a pill bottle on a 90's themed carpet

Old Med That is New to Me

My asthma is in the severe persistent category. I’ve been in this category for almost a decade. I was first diagnosed with asthma when I was eight and it was mild at that time. I only had a rescue inhaler and it wasn’t until I was a teenager that a daily maintenance steroid inhaler was added to my regimen. When I was in my mid-twenties my asthma crossed into the severe category, and by the time I was thirty it was officially classified as "severe persistent."

Finding the right medication combo

I think many asthmatics can relate to the struggle that comes along with finding the right medication(s) that adequately keep our asthma symptoms at bay. We might find one particular inhaler that works well for a while. Then, over time as our asthma changes, it might not work as well anymore and it is back to the drawing board to find a different solution. It becomes a vicious cycle.

Recommendation from my pulmonologist

This past year has been tough for my lungs. The swings in the weather in the Midwest mixed with allergies and triggers around every corner has made for a difficult time breathing more often than I would like.

I am a respiratory therapist and have been one for the past 17 years. I read medical publications often and keep up on the latest treatment options in the asthma world. A few months ago my pulmonologist and I were talking during my regularly scheduled visit and he asked me if I had ever considered trying theophylline. I’ll admit I was pretty surprised he suggested it, as theophylline isn’t a medication that is commonly prescribed anymore; it really hasn’t been widely used since the 1990s. He told me that he only has a handful of people in his entire practice who take it and he felt that we should give it a try because it was one of the only things we hadn’t tried before.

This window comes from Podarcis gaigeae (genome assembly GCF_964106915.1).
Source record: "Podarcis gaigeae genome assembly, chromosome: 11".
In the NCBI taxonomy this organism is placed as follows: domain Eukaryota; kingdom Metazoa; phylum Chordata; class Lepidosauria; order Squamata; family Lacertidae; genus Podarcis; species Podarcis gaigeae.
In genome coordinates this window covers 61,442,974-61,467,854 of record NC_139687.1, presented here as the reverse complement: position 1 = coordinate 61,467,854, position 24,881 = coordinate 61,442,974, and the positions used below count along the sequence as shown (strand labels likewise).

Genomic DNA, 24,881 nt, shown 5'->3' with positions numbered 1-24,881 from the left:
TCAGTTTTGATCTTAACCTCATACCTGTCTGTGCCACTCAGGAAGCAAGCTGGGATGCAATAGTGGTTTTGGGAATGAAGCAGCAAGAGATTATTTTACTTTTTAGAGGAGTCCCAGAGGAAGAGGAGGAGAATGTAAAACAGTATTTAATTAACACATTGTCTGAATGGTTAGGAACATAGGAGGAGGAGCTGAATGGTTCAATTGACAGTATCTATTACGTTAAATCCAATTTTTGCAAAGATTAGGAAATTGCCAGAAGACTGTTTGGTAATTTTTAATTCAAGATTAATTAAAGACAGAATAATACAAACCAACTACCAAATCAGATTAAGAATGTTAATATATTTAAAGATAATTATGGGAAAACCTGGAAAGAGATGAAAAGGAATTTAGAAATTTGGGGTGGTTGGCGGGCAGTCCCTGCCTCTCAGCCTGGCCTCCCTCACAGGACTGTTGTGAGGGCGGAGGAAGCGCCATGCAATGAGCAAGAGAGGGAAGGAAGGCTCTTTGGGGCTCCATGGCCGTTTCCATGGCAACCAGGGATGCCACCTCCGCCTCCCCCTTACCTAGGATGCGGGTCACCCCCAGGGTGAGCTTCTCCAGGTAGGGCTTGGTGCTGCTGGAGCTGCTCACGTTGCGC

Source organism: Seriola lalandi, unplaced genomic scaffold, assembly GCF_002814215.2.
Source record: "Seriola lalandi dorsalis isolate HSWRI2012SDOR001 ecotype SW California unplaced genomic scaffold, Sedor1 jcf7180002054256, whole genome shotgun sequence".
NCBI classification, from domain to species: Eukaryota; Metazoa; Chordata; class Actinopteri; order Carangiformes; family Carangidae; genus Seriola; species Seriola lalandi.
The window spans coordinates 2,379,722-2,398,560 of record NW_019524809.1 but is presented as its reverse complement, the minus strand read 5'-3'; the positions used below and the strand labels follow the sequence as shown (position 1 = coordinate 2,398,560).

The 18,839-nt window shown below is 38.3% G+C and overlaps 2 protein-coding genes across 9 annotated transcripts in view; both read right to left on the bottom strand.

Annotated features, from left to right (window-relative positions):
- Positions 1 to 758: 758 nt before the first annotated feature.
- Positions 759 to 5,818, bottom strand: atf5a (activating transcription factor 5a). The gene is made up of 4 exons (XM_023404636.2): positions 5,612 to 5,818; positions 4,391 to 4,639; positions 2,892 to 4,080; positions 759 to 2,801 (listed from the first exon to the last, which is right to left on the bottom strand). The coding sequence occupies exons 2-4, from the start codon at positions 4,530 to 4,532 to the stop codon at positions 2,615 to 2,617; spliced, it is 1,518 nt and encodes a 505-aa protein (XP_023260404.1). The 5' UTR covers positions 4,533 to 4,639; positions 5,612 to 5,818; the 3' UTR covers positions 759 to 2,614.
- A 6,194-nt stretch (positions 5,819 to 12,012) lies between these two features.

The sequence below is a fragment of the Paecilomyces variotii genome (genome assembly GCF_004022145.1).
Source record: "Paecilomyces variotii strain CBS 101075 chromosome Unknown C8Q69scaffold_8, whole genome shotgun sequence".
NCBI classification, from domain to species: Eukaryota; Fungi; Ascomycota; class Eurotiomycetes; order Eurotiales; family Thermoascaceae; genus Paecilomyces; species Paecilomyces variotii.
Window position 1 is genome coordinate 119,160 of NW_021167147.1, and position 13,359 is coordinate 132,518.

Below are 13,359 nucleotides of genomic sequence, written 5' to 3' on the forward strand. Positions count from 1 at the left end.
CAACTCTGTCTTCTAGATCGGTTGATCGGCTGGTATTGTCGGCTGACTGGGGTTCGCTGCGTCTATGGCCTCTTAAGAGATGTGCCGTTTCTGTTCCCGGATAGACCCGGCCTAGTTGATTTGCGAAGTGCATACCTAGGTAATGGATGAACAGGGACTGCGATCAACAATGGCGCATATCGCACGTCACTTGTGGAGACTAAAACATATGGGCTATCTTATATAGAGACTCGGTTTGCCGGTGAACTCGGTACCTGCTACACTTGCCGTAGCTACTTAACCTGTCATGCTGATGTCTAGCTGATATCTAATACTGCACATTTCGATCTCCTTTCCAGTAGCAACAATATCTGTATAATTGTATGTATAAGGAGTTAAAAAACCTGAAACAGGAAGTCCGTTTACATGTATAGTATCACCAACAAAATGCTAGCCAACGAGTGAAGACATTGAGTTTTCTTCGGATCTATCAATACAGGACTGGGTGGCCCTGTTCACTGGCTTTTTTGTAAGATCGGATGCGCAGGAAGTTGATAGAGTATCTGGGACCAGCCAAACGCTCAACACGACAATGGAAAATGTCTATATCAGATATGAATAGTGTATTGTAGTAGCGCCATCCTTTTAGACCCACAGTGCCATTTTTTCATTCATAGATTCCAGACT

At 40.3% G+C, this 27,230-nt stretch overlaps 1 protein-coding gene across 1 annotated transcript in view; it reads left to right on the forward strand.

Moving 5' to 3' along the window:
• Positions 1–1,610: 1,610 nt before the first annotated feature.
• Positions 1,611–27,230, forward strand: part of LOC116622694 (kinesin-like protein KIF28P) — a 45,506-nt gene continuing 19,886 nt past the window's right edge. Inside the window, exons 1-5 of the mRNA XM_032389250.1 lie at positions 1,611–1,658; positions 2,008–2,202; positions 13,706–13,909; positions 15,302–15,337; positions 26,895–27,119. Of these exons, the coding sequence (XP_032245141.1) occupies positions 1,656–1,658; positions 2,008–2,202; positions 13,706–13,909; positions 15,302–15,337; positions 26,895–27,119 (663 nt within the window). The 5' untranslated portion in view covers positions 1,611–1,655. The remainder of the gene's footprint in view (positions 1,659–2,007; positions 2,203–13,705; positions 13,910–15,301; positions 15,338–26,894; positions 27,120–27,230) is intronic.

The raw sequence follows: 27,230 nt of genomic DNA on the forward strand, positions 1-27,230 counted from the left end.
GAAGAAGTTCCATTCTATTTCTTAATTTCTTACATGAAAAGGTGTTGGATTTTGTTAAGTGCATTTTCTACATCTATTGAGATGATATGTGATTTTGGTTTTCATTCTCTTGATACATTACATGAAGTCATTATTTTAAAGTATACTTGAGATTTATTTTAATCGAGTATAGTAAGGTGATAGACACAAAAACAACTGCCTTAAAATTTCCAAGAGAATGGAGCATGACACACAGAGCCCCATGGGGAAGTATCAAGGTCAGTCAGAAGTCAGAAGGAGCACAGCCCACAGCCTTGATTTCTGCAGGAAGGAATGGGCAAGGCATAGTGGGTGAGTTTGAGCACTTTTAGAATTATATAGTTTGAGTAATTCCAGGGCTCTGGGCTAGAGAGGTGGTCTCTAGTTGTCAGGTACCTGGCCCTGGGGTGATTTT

What is theophylline?

Theophylline is a medication that came from methylxanthine which causes smooth muscle relaxation along with bronchodilation. It is naturally present in dry small amounts in cocoa beans and some teas. It is also a diuretic and central nervous system stimulant.1

Theophylline was first synthesized in 1895 and used as a diuretic. In the 1920s, it began being used to treat asthma due to its bronchodilator properties.1 The use of theophylline in the United States has declined as inhaled medications that had less significant side effects became more advanced and available. However, it is still widely used worldwide due to the low cost. In the states and other industrialized countries, theophylline is used as more of a third-line treatment or add-on option for asthma that is difficult to control.2

Side effects of theophylline

The most common side effects of theophylline are nausea, vomiting and headache. Irritability, lightheadedness, dizziness, cardiac arrhythmias and seizures can also occur. It is imperative to have routine blood draws to make sure your theophylline levels are within the therapeutic range and not at toxic levels. There are also some contraindications to taking theophylline, including hypersensitivity to xanthine derivatives.1

Be sure to talk with your doctor if you are curious about if theophylline could help your asthma. Prior to starting theophylline, my pulmonologist talked with my cardiologist (because I have an arrhythmia) to make sure it would be okay.1

I have been taking a low dose of theophylline for two months now and it has made a world of difference in my asthma. I am breathing better than I have in a long time! It took some getting used to as my body adjusted and I have to pay close attention to any potential toxicity symptoms, but I have my blood drawn periodically to check theophylline levels.

I am really glad I decided to give theophylline a try!

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